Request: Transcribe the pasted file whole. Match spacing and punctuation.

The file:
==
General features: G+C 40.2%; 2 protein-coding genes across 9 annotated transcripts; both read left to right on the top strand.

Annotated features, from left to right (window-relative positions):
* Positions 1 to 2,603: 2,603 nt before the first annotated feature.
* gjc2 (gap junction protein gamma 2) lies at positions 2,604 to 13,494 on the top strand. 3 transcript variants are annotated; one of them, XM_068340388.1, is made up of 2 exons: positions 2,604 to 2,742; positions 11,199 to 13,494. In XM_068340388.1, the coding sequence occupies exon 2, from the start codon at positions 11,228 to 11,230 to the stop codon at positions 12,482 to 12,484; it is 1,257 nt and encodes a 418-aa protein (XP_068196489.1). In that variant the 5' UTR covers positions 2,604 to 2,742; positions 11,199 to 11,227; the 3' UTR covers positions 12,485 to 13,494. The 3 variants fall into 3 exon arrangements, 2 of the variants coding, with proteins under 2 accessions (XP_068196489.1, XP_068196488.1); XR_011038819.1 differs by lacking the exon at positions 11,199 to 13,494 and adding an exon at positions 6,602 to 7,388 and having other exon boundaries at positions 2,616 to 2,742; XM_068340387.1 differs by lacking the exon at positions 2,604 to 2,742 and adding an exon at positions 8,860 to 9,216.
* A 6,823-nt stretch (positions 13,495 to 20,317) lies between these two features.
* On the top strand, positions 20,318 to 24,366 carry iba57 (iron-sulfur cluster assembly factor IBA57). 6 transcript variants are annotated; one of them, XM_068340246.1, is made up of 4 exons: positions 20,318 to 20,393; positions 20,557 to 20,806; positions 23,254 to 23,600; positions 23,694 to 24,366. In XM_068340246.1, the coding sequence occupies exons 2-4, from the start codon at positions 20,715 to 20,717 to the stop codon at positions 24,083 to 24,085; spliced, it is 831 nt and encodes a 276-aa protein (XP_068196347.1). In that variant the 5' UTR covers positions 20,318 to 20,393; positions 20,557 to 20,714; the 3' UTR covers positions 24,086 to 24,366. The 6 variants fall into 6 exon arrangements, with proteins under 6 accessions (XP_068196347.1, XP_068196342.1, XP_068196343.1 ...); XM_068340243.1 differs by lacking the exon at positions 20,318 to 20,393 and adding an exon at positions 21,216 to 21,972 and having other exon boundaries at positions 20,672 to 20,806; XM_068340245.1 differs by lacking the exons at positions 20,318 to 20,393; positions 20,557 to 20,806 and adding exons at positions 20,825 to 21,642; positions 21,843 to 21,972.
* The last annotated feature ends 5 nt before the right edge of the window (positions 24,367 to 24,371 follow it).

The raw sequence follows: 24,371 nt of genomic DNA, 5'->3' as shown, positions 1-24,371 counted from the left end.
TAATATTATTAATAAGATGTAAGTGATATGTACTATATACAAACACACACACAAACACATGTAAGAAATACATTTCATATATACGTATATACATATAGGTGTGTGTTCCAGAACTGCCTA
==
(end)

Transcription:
General features: G+C 40.2%; 2 protein-coding genes across 9 annotated transcripts; both read left to right on the top strand.

Annotated features, from left to right (window-relative positions):
* Positions 1 to 2,603: 2,603 nt before the first annotated feature.
* gjc2 (gap junction protein gamma 2) lies at positions 2,604 to 13,494 on the top strand. 3 transcript variants are annotated; one of them, XM_068340388.1, is made up of 2 exons: positions 2,604 to 2,742; positions 11,199 to 13,494. In XM_068340388.1, the coding sequence occupies exon 2, from the start codon at positions 11,228 to 11,230 to the stop codon at positions 12,482 to 12,484; it is 1,257 nt and encodes a 418-aa protein (XP_068196489.1). In that variant the 5' UTR covers positions 2,604 to 2,742; positions 11,199 to 11,227; the 3' UTR covers positions 12,485 to 13,494. The 3 variants fall into 3 exon arrangements, 2 of the variants coding, with proteins under 2 accessions (XP_068196489.1, XP_068196488.1); XR_011038819.1 differs by lacking the exon at positions 11,199 to 13,494 and adding an exon at positions 6,602 to 7,388 and having other exon boundaries at positions 2,616 to 2,742; XM_068340387.1 differs by lacking the exon at positions 2,604 to 2,742 and adding an exon at positions 8,860 to 9,216.
* A 6,823-nt stretch (positions 13,495 to 20,317) lies between these two features.
* On the top strand, positions 20,318 to 24,366 carry iba57 (iron-sulfur cluster assembly factor IBA57). 6 transcript variants are annotated; one of them, XM_068340246.1, is made up of 4 exons: positions 20,318 to 20,393; positions 20,557 to 20,806; positions 23,254 to 23,600; positions 23,694 to 24,366. In XM_068340246.1, the coding sequence occupies exons 2-4, from the start codon at positions 20,715 to 20,717 to the stop codon at positions 24,083 to 24,085; spliced, it is 831 nt and encodes a 276-aa protein (XP_068196347.1). In that variant the 5' UTR covers positions 20,318 to 20,393; positions 20,557 to 20,714; the 3' UTR covers positions 24,086 to 24,366. The 6 variants fall into 6 exon arrangements, with proteins under 6 accessions (XP_068196347.1, XP_068196342.1, XP_068196343.1 ...); XM_068340243.1 differs by lacking the exon at positions 20,318 to 20,393 and adding an exon at positions 21,216 to 21,972 and having other exon boundaries at positions 20,672 to 20,806; XM_068340245.1 differs by lacking the exons at positions 20,318 to 20,393; positions 20,557 to 20,806 and adding exons at positions 20,825 to 21,642; positions 21,843 to 21,972.
* The last annotated feature ends 5 nt before the right edge of the window (positions 24,367 to 24,371 follow it).

The raw sequence follows: 24,371 nt of genomic DNA, 5'->3' as shown, positions 1-24,371 counted from the left end.
TAATATTATTAATAAGATGTAAGTGATATGTACTATATACAAACACACACACAAACACATGTAAGAAATACATTTCATATATACGTATATACATATAGGTGTGTGTTCCAGAACTGCCTA